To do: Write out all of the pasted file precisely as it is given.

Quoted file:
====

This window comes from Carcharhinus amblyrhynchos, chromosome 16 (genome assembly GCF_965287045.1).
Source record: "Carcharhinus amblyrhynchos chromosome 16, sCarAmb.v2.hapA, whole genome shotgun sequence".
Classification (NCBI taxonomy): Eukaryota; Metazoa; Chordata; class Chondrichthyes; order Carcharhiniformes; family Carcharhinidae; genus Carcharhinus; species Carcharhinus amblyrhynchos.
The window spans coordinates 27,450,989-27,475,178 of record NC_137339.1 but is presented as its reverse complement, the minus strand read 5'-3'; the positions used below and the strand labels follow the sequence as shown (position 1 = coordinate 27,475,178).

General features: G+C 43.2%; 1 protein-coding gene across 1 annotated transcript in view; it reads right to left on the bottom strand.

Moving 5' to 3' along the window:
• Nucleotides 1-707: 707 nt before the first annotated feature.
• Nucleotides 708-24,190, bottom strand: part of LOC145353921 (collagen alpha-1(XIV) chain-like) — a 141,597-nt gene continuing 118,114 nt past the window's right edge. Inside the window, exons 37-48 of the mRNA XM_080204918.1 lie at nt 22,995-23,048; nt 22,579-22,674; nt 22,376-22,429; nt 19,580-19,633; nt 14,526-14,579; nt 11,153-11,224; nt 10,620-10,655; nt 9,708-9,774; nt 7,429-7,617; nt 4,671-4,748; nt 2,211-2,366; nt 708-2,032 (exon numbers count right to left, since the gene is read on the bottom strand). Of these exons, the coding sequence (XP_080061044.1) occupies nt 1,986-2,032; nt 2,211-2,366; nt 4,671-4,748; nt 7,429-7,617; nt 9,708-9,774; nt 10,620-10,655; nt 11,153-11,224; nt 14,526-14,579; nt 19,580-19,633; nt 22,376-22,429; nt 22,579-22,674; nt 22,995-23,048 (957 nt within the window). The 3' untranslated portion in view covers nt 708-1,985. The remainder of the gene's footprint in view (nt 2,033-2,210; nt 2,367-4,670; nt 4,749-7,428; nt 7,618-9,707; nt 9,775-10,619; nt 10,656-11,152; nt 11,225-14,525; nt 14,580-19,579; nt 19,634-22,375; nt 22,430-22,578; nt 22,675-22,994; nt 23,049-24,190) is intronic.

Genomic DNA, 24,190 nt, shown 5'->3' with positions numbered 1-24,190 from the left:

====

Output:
This window comes from Carcharhinus amblyrhynchos, chromosome 16 (genome assembly GCF_965287045.1).
Source record: "Carcharhinus amblyrhynchos chromosome 16, sCarAmb.v2.hapA, whole genome shotgun sequence".
Classification (NCBI taxonomy): Eukaryota; Metazoa; Chordata; class Chondrichthyes; order Carcharhiniformes; family Carcharhinidae; genus Carcharhinus; species Carcharhinus amblyrhynchos.
The window spans coordinates 27,450,989-27,475,178 of record NC_137339.1 but is presented as its reverse complement, the minus strand read 5'-3'; the positions used below and the strand labels follow the sequence as shown (position 1 = coordinate 27,475,178).

General features: G+C 43.2%; 1 protein-coding gene across 1 annotated transcript in view; it reads right to left on the bottom strand.

Moving 5' to 3' along the window:
• Nucleotides 1-707: 707 nt before the first annotated feature.
• Nucleotides 708-24,190, bottom strand: part of LOC145353921 (collagen alpha-1(XIV) chain-like) — a 141,597-nt gene continuing 118,114 nt past the window's right edge. Inside the window, exons 37-48 of the mRNA XM_080204918.1 lie at nt 22,995-23,048; nt 22,579-22,674; nt 22,376-22,429; nt 19,580-19,633; nt 14,526-14,579; nt 11,153-11,224; nt 10,620-10,655; nt 9,708-9,774; nt 7,429-7,617; nt 4,671-4,748; nt 2,211-2,366; nt 708-2,032 (exon numbers count right to left, since the gene is read on the bottom strand). Of these exons, the coding sequence (XP_080061044.1) occupies nt 1,986-2,032; nt 2,211-2,366; nt 4,671-4,748; nt 7,429-7,617; nt 9,708-9,774; nt 10,620-10,655; nt 11,153-11,224; nt 14,526-14,579; nt 19,580-19,633; nt 22,376-22,429; nt 22,579-22,674; nt 22,995-23,048 (957 nt within the window). The 3' untranslated portion in view covers nt 708-1,985. The remainder of the gene's footprint in view (nt 2,033-2,210; nt 2,367-4,670; nt 4,749-7,428; nt 7,618-9,707; nt 9,775-10,619; nt 10,656-11,152; nt 11,225-14,525; nt 14,580-19,579; nt 19,634-22,375; nt 22,430-22,578; nt 22,675-22,994; nt 23,049-24,190) is intronic.

Genomic DNA, 24,190 nt, shown 5'->3' with positions numbered 1-24,190 from the left: